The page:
The features that Evernote brings to the table are pretty great. In addition to allowing you to capture parts of a website, Evernote has a desktop search tool mobil versions (iPhone and Windows Mobile). It even has an API, if you’ve got any features in mind not currently available. Evernote offers 40 MB for free accounts — if you’ll need more, the premium version is priced at $5 per month or $45 per year. Encryption, size and whether you’ll see ads seem to be the main differences between the free and premium versions.
    3. Net Notes
      If the major allure for Google Notebooks lays in the Firefox extension, Net Notes might be a good alternative. It’s a Firefox extension that allows you to save notes on websites in your bookmarks. You can toggle the Net Notes sidebar and access your notes as you browse. You can also tag websites. Net Notes works with Mozilla Weave if you need to access your notes from multiple computers.
    4. i-Lighter
      You can highlight and save information from any website while you’re browsing with i-Lighter. You can also add notes to your i-Lighted information, as well as email it or send the information to be posted to your blog or Twitter account. Your notes are saved in a notebook on your computer — but they’re also synchronized to the iLighter website. You can log in to the site from any computer.
    5. Clipmarks
      For those browsers interested in sharing what they find with others, Clipmarks provides a tool to select clips of text, images and video and share them with friends. You can easily syndicate your finds to a whole list of sites such as Facebook, Twitter and Digg. You can also easily review your past clips and use them as references through Clipmarks’ website.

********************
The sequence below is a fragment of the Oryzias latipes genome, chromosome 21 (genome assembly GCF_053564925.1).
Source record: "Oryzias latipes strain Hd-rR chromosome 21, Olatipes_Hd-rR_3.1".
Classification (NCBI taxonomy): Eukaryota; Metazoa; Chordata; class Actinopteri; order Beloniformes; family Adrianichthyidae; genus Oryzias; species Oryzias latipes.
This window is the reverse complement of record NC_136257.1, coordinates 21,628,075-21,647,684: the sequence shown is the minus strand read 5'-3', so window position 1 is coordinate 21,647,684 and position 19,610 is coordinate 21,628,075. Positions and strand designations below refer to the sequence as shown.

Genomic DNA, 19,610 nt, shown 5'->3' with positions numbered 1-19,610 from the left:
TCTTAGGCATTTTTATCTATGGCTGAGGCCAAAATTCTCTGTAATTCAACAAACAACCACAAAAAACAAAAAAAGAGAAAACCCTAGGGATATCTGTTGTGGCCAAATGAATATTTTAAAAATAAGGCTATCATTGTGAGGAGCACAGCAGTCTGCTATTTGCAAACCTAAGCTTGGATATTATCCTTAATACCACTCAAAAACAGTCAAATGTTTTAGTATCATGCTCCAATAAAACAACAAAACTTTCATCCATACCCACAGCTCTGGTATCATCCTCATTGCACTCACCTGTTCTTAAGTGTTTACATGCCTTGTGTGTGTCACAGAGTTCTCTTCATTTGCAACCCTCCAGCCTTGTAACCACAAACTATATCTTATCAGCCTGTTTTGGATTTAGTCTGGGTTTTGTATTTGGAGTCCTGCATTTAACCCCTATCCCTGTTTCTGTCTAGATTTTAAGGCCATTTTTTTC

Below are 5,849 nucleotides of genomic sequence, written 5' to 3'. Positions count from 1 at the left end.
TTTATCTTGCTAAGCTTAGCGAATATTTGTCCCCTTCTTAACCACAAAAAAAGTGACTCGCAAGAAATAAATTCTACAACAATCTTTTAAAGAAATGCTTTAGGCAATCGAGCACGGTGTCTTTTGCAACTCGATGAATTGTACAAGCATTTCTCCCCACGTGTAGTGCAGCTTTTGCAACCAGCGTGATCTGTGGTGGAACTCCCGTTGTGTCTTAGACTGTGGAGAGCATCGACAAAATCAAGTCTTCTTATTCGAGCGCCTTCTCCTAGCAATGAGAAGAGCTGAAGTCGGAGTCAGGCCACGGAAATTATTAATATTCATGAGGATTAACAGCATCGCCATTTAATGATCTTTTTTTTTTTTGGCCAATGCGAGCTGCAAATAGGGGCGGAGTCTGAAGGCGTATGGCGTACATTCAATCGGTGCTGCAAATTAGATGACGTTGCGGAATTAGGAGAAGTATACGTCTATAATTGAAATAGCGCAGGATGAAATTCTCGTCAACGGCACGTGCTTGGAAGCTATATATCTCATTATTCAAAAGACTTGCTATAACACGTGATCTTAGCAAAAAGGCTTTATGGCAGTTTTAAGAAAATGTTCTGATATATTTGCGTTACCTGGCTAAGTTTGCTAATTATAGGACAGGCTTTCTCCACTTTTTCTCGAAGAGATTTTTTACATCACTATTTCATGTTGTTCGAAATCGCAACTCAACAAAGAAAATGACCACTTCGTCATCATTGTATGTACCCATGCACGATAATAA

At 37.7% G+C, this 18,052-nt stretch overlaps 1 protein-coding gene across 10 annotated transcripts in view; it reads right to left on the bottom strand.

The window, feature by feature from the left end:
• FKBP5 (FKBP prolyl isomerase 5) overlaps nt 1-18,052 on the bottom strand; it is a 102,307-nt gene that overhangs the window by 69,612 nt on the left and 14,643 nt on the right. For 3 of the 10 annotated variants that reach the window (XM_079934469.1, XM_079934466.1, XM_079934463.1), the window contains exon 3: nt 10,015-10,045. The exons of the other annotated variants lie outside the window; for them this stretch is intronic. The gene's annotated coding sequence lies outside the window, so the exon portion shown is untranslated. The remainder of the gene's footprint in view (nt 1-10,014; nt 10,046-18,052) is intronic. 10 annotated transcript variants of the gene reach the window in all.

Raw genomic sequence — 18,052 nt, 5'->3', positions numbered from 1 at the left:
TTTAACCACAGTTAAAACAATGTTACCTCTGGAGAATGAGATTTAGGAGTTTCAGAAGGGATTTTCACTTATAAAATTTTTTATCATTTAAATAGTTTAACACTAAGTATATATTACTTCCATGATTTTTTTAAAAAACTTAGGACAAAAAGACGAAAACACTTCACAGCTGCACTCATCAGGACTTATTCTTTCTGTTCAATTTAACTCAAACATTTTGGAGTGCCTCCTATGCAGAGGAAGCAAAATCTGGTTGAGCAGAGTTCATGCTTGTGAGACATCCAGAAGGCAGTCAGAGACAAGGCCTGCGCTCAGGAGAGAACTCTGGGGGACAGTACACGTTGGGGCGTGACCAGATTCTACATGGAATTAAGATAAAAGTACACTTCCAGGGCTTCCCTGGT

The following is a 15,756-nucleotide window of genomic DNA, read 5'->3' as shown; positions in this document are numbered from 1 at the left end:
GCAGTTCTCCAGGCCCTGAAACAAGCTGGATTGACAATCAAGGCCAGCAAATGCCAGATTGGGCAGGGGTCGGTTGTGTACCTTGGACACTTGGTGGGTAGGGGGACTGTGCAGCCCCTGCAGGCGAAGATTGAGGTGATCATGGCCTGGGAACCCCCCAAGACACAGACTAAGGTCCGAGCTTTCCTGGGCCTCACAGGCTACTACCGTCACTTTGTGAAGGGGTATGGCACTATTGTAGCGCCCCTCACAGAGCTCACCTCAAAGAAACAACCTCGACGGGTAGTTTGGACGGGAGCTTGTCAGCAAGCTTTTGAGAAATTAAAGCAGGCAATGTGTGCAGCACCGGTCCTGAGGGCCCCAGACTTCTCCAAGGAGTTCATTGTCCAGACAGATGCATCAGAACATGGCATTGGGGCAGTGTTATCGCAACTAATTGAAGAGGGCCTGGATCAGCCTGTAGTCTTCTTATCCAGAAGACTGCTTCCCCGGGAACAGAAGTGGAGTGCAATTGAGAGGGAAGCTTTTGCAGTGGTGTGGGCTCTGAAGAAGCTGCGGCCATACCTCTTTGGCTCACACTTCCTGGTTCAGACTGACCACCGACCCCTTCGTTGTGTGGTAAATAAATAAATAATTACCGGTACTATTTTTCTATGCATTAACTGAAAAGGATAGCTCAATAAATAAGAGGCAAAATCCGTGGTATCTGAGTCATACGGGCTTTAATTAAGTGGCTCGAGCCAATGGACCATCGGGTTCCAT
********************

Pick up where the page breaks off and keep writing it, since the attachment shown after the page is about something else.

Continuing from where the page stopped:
6. UberNote
      If you can think of a way to send notes to UberNote, it can handle it. You can clip material while browsing, email, IM, text message or even visit the UberNote sites to add notes to the information you have saved. You can organize your notes, tag them and even add checkboxes if you want to turn a note into some sort of task list. You can drag and drop information between notes in order to manage them.
    7. iLeonardo
      iLeonardo treats research as a social concern. You can create a notebook on iLeonardo on a particular topic, collecting information online. You can also access other people’s notebooks. It may not necessarily take the place of Google Notebook — I’m pretty sure my notes on some subjects are cryptic — but it’s a pretty cool tool. You can keep notebooks private if you like the interface but don’t want to share a particular project. iLeonardo does allow you to follow fellow notetakers and receive the information they find on a particular topic.
    8. Zotero
      Another Firefox extension, Zotero started life as a citation management tool targeted towards academic researchers. However, it offers notetaking tools, as well as a way to save files to your notebook. If you do a lot of writing in Microsoft Word or Open Office, Zotero might be the tool for you — it’s integrated with both word processing software to allow you to easily move your notes over, as well as several blogging options. Zotero’s interface is also available in more than 30 languages.

    I’ve been relying on Google Notebook as a catch-all for blog post ideas — being able to just highlight information and save it is a great tool for a blogger.

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    In replacing it, though, I’m starting to lean towards Evernote. I’ve found it handles pretty much everything I want, especially with the voice recording feature. I’m planning to keep trying things out for a while yet — I’m sticking with Google Notebook until the Firefox extension quits working — and if you have any recommendations that I missed when I put together this list, I’d love to hear them — just leave a comment!